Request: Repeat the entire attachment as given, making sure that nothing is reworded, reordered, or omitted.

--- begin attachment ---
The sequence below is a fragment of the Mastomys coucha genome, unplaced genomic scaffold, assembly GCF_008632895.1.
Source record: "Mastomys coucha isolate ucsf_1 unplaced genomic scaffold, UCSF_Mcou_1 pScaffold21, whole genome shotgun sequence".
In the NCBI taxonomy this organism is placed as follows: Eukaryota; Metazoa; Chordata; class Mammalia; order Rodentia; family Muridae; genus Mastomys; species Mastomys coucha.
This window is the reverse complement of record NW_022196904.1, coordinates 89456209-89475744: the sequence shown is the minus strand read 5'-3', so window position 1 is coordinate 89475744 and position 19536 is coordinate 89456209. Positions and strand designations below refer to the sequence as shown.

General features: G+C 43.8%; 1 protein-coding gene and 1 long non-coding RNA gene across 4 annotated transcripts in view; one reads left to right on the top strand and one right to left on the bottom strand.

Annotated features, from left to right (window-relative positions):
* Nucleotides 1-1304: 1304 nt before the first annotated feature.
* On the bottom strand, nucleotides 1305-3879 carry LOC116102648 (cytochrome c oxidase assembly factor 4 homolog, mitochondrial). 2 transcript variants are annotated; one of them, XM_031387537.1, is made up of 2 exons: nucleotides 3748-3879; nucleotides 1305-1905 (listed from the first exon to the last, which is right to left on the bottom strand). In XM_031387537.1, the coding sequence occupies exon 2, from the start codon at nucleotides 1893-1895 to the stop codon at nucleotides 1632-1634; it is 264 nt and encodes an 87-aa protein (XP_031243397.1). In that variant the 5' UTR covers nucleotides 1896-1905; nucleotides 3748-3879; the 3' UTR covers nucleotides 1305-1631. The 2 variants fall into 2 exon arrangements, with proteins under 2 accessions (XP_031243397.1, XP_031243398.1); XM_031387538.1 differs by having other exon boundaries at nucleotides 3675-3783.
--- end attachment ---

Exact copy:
The sequence below is a fragment of the Mastomys coucha genome, unplaced genomic scaffold, assembly GCF_008632895.1.
Source record: "Mastomys coucha isolate ucsf_1 unplaced genomic scaffold, UCSF_Mcou_1 pScaffold21, whole genome shotgun sequence".
In the NCBI taxonomy this organism is placed as follows: Eukaryota; Metazoa; Chordata; class Mammalia; order Rodentia; family Muridae; genus Mastomys; species Mastomys coucha.
This window is the reverse complement of record NW_022196904.1, coordinates 89456209-89475744: the sequence shown is the minus strand read 5'-3', so window position 1 is coordinate 89475744 and position 19536 is coordinate 89456209. Positions and strand designations below refer to the sequence as shown.

General features: G+C 43.8%; 1 protein-coding gene and 1 long non-coding RNA gene across 4 annotated transcripts in view; one reads left to right on the top strand and one right to left on the bottom strand.

Annotated features, from left to right (window-relative positions):
* Nucleotides 1-1304: 1304 nt before the first annotated feature.
* On the bottom strand, nucleotides 1305-3879 carry LOC116102648 (cytochrome c oxidase assembly factor 4 homolog, mitochondrial). 2 transcript variants are annotated; one of them, XM_031387537.1, is made up of 2 exons: nucleotides 3748-3879; nucleotides 1305-1905 (listed from the first exon to the last, which is right to left on the bottom strand). In XM_031387537.1, the coding sequence occupies exon 2, from the start codon at nucleotides 1893-1895 to the stop codon at nucleotides 1632-1634; it is 264 nt and encodes an 87-aa protein (XP_031243397.1). In that variant the 5' UTR covers nucleotides 1896-1905; nucleotides 3748-3879; the 3' UTR covers nucleotides 1305-1631. The 2 variants fall into 2 exon arrangements, with proteins under 2 accessions (XP_031243397.1, XP_031243398.1); XM_031387538.1 differs by having other exon boundaries at nucleotides 3675-3783.